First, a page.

“We must remember that the Nigerian banking sector was dominated by Nigerian institutions. It was important to allow Nigerians to form banks if one wanted the sector to develop. Stopping people from trying was going to be counter-productive and Nigeria was right for allowing some of us to give it a try,” says Peterside.
“When there is a lot of stumbling and falling however, it is also right to take them out – there should be no room for sentiment. It is dangerous to allow failing institutions to remain in business in finance and banking. Ultimately, we are well on our way to having a mature banking industry and the only way we can get there is by making and learning from our mistakes.”
Peterside believes all entrepreneurs should surround themselves with good people. Good staff, good board members and good business partners.
“I always remind people that everyone does not have a divine right to get to the top. By definition, only a handful will get there. When you forget that you are likely to fail through a combination of arrogance, lack of humility and/or poor homework,” he says on why some entrepreneurs fail.
As Nigerian banks move forward in the 21st century, they should tip their hats to the maverick who is rarely seen without his.
Forbes Africa | 8 Years And Growing
As FORBES AFRICA celebrates eight years of showcasing African entrepreneurship, we look back on our stellar collection of cover stars, ranging from billionaires to space explorers to industrialists, self-made multi-millionaire businessmen and social entrepreneurs working for Africa. They tell us what they are doing now, how their businesses have grown, and where the continent is headed.
Since its inception in 2011, and despite the changing trends in the publishing industry, FORBES AFRICA has managed to stay relevant, insightful and sought-after, unpacking compelling stories of innovation and entrepreneurship on the youngest continent, in which 60% of the population is aged under 25 years.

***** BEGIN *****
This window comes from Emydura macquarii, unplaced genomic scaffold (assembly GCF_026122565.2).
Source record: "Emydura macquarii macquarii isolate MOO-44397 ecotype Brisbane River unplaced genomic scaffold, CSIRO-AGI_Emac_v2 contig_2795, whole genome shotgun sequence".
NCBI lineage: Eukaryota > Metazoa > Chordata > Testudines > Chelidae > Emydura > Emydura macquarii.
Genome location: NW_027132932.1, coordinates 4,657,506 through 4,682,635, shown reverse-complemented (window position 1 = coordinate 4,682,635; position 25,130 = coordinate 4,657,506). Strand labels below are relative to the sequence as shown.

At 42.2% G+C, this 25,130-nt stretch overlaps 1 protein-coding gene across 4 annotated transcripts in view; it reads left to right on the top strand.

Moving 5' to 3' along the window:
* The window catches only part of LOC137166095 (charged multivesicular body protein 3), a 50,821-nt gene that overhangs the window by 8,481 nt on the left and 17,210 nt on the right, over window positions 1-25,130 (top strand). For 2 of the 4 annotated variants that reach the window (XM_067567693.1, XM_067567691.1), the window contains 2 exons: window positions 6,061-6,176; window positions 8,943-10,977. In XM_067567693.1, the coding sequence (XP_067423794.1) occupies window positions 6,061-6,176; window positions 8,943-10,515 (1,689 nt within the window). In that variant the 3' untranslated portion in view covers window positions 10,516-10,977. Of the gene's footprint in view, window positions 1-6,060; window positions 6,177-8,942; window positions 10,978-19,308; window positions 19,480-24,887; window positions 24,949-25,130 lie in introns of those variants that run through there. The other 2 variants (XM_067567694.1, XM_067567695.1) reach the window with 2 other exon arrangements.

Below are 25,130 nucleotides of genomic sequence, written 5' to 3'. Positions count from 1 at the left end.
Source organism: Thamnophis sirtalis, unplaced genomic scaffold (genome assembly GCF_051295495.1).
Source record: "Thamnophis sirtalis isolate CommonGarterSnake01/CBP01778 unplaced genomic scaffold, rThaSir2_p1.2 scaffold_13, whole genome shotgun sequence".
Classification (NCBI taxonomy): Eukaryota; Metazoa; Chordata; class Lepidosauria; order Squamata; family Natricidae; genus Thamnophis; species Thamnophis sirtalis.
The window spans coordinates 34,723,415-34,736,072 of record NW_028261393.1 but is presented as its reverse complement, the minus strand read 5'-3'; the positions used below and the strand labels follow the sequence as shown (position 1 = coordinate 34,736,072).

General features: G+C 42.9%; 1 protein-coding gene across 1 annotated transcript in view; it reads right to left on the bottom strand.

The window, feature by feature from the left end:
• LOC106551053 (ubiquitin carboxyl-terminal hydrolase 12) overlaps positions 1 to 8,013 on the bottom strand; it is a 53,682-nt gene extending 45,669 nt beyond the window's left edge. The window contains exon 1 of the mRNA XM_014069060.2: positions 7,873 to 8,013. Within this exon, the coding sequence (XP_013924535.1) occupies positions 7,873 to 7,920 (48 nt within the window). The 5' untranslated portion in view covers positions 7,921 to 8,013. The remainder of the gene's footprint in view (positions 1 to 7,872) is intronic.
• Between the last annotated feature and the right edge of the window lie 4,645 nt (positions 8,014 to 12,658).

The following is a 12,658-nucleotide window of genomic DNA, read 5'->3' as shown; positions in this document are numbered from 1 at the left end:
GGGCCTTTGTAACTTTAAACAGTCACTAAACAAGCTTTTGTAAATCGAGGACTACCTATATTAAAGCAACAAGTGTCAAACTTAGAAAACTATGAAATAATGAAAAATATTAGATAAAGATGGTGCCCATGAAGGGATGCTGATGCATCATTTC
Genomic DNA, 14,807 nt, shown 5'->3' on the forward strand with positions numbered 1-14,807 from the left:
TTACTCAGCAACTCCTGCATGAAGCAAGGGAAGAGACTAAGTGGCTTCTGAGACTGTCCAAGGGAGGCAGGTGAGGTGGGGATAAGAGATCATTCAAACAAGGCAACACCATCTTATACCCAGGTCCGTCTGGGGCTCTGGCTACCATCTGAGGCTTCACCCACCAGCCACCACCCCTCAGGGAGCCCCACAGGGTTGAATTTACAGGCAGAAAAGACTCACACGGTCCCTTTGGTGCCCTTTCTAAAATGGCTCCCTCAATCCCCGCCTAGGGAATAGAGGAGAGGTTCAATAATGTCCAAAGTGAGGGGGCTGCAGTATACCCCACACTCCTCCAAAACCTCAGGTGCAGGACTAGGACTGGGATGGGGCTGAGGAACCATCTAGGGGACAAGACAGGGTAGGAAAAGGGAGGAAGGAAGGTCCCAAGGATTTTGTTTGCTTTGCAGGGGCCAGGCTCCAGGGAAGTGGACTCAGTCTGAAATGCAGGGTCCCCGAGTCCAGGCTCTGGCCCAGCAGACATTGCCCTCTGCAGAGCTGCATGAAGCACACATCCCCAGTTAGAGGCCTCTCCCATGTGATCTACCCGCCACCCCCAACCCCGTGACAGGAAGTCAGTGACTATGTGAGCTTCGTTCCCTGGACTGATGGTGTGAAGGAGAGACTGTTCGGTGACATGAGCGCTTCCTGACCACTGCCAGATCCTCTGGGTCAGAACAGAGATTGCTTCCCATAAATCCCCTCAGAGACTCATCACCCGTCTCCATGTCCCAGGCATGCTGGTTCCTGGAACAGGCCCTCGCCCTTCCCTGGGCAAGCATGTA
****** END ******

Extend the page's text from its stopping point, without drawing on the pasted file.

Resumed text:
Many of those innovations have been solutions-driven as young entrepreneurs across the continent seek to answer questions that have burdened their communities.
Always on the pulse, FORBES AFRICA has chronicled and celebrated those innovations – prompting the rest of the globe to pay attention and be fully engaged.
A prime example of this is the annual 30 Under 30 list, which showcases entrepreneurs and trailblazers under the age of 30 from business, technology, creatives and sports. In 2019, we had 120 entrepreneurs on the list, finalized after a rigorous vetting and due diligence process to well laid down criteria.
We have always maintained the highest standards of integrity in all our reporting.
As we transition into the next milestone, FORBES AFRICA reflects on the words of civil rights activist Benjamin Elijah Mays, who once said: “The tragedy of life is not found in failure but complacency. Not in you doing too much, but doing too little. Not in you living above your means, but below your capacity. It’s not failure but aiming too low, that is life’s greatest tragedy.”
With the transformation in the media landscape, the recent awards given to the magazine for the work done by a hard-working, determined and youthful team, serve as a reminder that we are doing something right.
Early this year, FORBES AFRICA journalist Karen Mwendera received a Sanlam award for financial journalism as the first runner-up in the ‘African Growth Story’ category. In January, FORBES AFRICA’s Managing Editor, Renuka Methil, received the ‘World Woman Super Achiever Award’ from the Global HRD Congress.
In reflecting on the last eight years, this edition revisits a few of the strong, resilient men and women who have graced our covers.
For some, fortunes have literally changed, as witnessed in the fall of gargantuan African empires such as Steinhoff. Of course, there have been massive moments of triumph too, which have seen some new names feature on the annual African Billionaires List. There have also been moments of tragedy with former cover stars passing away.